Moving On: The house-hunting by Lyn and David reaches a conclusion. It causes Simon and Oliver to think about their own situation.
It’s a Long Way to Friern Barnet: Lyn and David move to their new flat. Oliver and Simon decide to help them by redecorating the flat.
Just the Ticket: A series of mishaps contribute to a difficult day for Simon and, especially, Oliver.
A Point of Honour: Simon advertises for an assistant for his shop but runs into trouble after interviewing one applicant.
A New Lease of Life: Simon is feeling melancholic and decides to make a big change to his life.
Aspects of Love: Simon arouses Oliver’s suspicions and, in turn, Oliver is the subject of a rumour. These lead to gossip in the village.
Neighbours: Simon holds a meeting of the Residents’ Association. There is a new resident who is about to move in and this leads to a sleepless night for both Simon and Oliver.
Bonjour Paris: Off to Paris but soon they are in trouble at the restaurant and with the police, also causing a lot of trouble to an embassy official.
A Winter’s Tale: Christmas time. Simon and Oliver volunteer to keep watch overnight in the local church.
X Marks the Spot: Oliver and Simon both decide to stand for election to the local Council.
S.W.A.L.K.: Simon has a female pen-pal who he is looking forward to meeting, with a view to marriage. However, the reality is different.
Who Wants to Be a Millionaire: Both Oliver and Simon are doing the pools and hope to win big. After Oliver makes a mistake, Simon takes the opportunity to have some fun.
Happy Holiday: A weekend away for Simon and Oliver in Ringo’s mother’s country cottage. Trouble is that it’s the wrong weekend.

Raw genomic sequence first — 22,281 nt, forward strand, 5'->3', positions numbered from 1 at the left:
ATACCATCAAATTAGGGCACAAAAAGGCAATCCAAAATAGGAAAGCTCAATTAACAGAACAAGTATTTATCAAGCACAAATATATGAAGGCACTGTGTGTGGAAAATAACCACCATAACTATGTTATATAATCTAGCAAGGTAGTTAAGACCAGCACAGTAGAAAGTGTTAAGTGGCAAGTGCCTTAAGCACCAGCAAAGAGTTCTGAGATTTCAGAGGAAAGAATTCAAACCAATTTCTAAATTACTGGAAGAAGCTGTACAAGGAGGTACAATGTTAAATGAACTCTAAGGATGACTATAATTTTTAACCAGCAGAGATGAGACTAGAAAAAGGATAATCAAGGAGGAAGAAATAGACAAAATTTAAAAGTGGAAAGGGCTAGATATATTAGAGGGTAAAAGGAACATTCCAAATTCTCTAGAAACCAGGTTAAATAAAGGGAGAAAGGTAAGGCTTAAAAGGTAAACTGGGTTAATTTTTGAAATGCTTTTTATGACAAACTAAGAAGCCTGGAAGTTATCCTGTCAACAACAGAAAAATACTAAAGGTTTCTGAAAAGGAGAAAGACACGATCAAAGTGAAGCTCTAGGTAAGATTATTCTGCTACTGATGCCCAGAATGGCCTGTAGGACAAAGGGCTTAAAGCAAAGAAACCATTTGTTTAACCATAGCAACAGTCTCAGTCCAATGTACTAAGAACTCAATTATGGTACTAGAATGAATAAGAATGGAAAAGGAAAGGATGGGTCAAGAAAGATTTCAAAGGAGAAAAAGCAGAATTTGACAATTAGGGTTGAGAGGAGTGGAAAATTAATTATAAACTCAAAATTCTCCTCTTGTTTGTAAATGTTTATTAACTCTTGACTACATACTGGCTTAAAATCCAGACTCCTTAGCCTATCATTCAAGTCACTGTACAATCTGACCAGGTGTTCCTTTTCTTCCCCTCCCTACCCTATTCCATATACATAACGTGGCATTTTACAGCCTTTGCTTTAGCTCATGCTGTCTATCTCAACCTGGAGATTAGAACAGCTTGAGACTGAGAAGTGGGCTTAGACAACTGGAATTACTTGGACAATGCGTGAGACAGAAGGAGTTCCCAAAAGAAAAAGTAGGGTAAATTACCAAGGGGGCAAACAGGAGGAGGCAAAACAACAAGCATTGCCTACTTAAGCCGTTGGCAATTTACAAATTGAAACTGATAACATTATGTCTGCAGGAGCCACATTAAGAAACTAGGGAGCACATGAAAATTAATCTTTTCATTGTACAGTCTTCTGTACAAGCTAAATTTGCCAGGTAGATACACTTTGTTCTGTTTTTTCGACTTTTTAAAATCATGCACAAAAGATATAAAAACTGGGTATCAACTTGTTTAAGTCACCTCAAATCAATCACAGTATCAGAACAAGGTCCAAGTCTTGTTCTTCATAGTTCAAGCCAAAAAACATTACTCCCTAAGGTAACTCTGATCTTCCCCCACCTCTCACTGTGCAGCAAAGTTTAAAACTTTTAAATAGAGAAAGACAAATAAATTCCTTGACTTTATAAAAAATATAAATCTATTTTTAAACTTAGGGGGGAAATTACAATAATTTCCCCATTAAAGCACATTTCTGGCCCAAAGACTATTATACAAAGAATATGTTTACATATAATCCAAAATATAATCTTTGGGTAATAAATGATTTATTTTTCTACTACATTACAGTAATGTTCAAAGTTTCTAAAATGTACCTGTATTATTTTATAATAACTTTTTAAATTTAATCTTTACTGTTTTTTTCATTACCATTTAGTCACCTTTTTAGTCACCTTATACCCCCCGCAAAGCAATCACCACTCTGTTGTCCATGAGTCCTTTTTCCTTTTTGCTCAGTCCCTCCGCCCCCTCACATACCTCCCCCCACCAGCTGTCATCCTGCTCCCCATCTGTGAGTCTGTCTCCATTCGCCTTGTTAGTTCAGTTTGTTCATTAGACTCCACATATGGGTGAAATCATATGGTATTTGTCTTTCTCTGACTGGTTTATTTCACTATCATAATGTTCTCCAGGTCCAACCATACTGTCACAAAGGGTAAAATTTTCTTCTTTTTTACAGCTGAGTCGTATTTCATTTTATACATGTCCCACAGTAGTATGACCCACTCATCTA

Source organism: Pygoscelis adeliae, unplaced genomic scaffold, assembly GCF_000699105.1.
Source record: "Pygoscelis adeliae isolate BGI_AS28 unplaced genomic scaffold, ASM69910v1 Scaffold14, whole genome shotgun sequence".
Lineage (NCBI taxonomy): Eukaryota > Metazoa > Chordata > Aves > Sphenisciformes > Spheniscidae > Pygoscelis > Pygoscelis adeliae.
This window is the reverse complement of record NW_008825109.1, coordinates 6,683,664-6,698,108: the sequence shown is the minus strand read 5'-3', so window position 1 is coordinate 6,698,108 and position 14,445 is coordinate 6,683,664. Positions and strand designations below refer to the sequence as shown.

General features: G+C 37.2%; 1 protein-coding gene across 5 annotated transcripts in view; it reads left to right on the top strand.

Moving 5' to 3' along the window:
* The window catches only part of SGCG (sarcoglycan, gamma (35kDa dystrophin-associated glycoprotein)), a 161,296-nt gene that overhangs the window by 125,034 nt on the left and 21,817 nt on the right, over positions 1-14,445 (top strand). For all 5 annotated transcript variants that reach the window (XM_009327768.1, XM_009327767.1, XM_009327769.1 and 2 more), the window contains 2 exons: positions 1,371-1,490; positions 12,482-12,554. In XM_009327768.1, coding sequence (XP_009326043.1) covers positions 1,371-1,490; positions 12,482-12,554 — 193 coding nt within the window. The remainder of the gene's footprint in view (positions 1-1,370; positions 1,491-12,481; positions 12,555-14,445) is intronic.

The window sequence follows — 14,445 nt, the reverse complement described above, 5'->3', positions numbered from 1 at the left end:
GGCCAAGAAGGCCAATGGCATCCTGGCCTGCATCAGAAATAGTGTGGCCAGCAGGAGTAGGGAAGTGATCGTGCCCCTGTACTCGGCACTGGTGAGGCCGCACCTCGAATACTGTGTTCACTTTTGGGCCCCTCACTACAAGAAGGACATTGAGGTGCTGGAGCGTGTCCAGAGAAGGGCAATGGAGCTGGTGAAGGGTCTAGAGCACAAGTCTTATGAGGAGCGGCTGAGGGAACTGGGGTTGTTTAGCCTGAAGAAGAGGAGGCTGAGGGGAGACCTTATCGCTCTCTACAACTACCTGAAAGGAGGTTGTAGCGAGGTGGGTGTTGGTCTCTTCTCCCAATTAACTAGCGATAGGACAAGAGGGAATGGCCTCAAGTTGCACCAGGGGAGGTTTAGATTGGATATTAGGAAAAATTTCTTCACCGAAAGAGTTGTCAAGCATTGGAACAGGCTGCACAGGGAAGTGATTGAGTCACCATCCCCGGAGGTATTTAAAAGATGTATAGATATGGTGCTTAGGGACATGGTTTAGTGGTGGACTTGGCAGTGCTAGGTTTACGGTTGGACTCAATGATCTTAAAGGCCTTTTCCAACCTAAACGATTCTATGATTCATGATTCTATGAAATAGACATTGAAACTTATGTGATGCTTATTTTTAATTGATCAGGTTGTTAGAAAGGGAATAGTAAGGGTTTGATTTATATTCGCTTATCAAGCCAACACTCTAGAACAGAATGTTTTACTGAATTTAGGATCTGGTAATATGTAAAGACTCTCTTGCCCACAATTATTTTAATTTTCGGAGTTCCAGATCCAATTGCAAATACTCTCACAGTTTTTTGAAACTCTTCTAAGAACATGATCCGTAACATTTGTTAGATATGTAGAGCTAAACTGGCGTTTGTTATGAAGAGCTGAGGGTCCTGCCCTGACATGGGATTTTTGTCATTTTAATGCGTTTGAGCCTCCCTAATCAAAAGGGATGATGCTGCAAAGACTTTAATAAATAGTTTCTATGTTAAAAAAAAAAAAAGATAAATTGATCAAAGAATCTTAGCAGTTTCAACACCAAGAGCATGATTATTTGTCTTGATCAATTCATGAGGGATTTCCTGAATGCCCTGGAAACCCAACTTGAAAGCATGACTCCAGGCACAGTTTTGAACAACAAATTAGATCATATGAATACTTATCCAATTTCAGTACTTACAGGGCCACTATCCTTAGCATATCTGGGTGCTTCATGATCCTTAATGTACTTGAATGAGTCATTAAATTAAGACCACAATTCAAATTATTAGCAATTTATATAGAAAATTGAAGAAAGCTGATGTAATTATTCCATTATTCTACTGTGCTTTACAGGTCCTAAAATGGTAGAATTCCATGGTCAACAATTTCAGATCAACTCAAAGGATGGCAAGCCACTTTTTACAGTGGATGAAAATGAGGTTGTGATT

There But for the Grace of God: Simon comes across an old acquaintance who is down on their luck.
A Car by Any Other Name: The vicar wants to sell his car and gets Simon to help, while Oliver is also selling his car. A confusing time is the result.
Viva Espana: Ringo wins a holiday in a competition and they all go to Spain.
The Best Laid Plans: It is the 10th anniversary of the two antique dealers being in business; they decide to go out to have a meal and visit the theatre. But they encounter some difficulties.
Born Again: Simon is searching for the meaning of life and thinks he has found it after listening to a preacher in the park. Oliver, however, sees a business opportunity.
There Goes the Bride: Aunt Eleanor decides to get married after a whirlwind romance.
Two Fools and Their Money: Both Simon and Oliver are in financial difficulties and decide to approach their bank manager.
The First of the Queue: Oliver tells Simon about a bargain in a shop, which leads to extraordinary efforts by the two to be first in the queue to buy it.